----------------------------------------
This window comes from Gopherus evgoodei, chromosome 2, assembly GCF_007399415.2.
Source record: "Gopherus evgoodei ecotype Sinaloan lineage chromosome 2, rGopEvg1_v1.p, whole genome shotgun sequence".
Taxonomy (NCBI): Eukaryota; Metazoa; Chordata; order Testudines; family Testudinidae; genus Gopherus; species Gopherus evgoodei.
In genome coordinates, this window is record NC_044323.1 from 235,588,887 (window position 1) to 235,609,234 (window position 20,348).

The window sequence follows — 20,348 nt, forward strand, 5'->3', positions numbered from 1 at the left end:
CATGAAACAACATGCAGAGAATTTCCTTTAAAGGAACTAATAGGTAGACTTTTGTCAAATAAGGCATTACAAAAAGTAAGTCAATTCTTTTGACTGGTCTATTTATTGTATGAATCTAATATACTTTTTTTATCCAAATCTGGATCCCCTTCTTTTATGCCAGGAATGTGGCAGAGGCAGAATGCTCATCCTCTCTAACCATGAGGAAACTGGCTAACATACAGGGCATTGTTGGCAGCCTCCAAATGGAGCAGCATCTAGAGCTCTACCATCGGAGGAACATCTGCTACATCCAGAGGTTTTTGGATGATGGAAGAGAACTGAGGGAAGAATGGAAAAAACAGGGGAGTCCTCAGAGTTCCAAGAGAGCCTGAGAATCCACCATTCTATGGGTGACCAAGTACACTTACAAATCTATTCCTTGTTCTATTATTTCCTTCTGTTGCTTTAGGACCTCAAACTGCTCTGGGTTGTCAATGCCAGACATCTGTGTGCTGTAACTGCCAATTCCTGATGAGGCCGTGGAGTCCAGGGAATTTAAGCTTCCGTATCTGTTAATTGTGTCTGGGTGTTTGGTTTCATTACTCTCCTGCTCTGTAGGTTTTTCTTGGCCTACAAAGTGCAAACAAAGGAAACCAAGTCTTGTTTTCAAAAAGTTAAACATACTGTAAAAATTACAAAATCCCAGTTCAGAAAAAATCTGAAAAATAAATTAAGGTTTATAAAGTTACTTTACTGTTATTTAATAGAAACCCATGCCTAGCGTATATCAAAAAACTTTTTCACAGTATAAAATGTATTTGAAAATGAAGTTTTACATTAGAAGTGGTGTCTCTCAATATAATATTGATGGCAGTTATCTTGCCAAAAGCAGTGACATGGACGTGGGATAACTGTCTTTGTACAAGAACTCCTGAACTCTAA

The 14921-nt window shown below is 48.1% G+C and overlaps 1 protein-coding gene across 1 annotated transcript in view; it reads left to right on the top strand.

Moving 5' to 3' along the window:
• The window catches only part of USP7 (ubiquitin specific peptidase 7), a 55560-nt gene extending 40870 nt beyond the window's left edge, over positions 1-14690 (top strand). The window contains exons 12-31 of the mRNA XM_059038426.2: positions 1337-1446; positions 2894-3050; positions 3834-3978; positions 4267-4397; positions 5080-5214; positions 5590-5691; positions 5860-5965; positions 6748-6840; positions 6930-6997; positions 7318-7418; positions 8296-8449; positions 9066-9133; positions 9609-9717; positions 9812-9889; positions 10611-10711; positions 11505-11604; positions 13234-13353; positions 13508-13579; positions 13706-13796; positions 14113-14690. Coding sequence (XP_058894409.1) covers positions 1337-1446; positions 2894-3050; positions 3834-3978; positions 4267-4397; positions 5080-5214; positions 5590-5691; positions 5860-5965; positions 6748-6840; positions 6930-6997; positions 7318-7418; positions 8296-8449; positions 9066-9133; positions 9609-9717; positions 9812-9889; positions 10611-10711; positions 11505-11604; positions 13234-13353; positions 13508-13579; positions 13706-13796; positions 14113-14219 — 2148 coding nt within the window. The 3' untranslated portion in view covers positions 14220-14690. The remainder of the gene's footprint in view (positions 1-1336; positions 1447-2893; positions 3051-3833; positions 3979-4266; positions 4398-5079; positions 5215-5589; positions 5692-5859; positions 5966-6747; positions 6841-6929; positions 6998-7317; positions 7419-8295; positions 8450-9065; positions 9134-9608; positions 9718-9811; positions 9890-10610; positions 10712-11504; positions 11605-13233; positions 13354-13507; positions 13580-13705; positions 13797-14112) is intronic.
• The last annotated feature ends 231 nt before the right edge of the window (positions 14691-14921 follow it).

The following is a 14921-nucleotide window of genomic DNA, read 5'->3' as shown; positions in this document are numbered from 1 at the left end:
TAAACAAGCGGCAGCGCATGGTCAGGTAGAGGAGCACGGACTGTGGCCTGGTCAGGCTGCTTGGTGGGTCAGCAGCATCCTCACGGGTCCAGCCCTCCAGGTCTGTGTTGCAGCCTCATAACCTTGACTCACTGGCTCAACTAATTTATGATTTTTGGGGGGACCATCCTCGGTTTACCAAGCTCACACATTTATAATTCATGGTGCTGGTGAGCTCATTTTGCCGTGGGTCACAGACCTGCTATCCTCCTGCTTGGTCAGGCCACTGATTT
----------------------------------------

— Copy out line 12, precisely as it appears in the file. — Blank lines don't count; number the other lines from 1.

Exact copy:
TAAACAAGCGGCAGCGCATGGTCAGGTAGAGGAGCACGGACTGTGGCCTGGTCAGGCTGCTTGGTGGGTCAGCAGCATCCTCACGGGTCCAGCCCTCCAGGTCTGTGTTGCAGCCTCATAACCTTGACTCACTGGCTCAACTAATTTATGATTTTTGGGGGGACCATCCTCGGTTTACCAAGCTCACACATTTATAATTCATGGTGCTGGTGAGCTCATTTTGCCGTGGGTCACAGACCTGCTATCCTCCTGCTTGGTCAGGCCACTGATTT